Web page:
This looks pretty good, but remember two things. The extra credits were a very helpful: most people got both right, and each grade scale was only three points or a bit more. The top score is very likely to go up in later tests, which means that everyone has to improve just to stay even.
Finally, I was, as I noted, very disappointed by the number of answers which parroted back the textbook’s sidebar definitions. Here are a few examples of how those definitions compare to answers which actually got good scores (3.5 or 4 out of 4) below the fold. My favorite example is the last one: notice how the textbook sidebar definition almost entirely fails to mention what makes Cornwallis important in this chapter, but the student definition ignores all the irrelevant stuff and goes right to significance? Note that the student definitions aren’t perfect but they very clearly cover the context, often mention and define related terms, and are especially good on significance, why the term/person/etc. mattered:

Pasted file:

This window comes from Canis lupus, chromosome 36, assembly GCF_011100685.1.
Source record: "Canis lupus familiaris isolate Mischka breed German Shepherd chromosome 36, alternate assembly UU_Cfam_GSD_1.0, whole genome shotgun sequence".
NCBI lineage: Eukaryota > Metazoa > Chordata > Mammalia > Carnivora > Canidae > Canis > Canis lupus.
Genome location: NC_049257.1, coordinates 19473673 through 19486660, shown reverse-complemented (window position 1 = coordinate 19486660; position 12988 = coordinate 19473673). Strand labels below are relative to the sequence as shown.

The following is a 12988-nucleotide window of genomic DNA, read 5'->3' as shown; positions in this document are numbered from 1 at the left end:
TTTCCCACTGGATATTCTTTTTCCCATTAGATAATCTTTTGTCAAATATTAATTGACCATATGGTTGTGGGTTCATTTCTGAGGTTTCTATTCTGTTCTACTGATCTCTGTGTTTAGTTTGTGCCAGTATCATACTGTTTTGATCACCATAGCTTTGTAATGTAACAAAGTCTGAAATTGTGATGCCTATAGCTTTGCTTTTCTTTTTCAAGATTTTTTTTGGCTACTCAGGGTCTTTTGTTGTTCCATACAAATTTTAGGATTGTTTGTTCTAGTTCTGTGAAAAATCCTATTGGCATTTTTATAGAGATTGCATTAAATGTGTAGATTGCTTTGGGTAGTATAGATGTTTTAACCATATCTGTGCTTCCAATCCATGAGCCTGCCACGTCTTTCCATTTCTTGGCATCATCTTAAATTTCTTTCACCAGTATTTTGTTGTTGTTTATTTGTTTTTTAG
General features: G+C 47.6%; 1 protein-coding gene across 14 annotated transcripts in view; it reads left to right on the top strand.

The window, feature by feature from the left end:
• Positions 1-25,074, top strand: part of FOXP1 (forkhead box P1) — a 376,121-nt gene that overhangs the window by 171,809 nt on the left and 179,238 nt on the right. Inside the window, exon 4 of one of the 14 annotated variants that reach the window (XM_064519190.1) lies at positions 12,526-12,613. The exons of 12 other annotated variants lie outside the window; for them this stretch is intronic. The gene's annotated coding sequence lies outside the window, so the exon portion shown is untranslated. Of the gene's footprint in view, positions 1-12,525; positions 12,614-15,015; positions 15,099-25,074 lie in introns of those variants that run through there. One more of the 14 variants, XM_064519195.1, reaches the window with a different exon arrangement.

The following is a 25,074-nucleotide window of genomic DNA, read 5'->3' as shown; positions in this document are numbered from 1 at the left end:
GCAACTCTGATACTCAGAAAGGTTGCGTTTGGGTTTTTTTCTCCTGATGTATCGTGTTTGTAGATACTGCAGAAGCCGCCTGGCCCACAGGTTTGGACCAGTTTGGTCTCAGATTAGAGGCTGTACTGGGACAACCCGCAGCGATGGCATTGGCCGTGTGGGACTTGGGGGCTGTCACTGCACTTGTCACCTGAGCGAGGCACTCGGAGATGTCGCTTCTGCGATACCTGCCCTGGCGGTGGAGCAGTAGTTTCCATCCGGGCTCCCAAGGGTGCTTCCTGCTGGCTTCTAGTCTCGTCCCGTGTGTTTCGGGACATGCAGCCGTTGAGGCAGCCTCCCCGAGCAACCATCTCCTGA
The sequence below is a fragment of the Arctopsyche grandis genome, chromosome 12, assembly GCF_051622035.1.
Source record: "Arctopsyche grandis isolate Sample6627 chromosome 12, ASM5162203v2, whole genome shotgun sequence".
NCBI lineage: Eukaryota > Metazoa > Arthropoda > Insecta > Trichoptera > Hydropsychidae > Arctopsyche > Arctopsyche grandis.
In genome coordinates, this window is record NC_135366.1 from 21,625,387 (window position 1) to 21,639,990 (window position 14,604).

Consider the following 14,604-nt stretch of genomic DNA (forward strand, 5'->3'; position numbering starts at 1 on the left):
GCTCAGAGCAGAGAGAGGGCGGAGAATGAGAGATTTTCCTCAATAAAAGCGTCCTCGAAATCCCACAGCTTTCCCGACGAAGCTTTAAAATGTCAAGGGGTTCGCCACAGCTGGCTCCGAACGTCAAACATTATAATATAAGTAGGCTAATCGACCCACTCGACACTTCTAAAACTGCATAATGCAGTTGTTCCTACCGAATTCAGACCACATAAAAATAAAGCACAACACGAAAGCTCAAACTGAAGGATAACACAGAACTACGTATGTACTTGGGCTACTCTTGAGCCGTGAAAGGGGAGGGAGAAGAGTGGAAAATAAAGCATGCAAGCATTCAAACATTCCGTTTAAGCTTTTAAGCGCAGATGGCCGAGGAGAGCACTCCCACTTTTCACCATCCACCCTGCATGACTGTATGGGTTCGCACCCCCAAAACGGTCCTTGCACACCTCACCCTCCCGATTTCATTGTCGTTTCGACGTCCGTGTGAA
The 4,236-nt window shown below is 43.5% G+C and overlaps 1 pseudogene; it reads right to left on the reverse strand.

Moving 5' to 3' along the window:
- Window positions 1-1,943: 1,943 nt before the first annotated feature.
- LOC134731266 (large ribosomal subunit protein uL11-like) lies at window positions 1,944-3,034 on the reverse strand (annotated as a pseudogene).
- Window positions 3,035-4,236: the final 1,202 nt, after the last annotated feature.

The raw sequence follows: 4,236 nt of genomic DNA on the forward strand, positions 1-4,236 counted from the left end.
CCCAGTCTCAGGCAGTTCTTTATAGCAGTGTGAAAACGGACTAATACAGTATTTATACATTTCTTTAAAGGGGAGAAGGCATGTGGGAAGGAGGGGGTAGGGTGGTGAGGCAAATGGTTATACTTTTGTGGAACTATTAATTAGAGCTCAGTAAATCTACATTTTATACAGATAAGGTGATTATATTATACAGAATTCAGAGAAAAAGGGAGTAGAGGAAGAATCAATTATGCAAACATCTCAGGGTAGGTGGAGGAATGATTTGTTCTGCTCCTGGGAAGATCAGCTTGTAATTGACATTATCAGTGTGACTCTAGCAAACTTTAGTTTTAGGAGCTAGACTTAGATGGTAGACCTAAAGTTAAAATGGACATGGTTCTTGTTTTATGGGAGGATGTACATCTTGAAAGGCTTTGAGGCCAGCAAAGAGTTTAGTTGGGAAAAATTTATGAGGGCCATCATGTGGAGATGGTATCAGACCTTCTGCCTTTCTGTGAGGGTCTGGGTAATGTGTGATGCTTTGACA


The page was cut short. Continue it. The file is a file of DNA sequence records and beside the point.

Here is the collected list of terms from the chapters to be covered by Test #1. As I said previously, I will give you a few terms from each chapter and you will answer twelve, including at least one from each chapter.
Henry the Navigator
Treaty of Tordesillas
Dutch East India Co.
Vasco da Gama
Bill of Rights
Juan de Chardin
Peter the Great
Thirty Years’ War
Catalina de Erauso
Sor Juana Inés de la Cruz
Virgin of Guadalupe
Act for the Abolition of Slave Trade
Atlantic Plantation System
Great Lakes Region
Seven Years’ War
Battle of Plassey
Catherine the Great
Joseph Francois Dupleix
Lord Charles Cornwallis
Treaty of Nerchinsk
Yangzi River Valley
You only need to attend one to get extra credit, but you are welcome to attend more. All movies are in the Student Center; screenings begin at 7pm.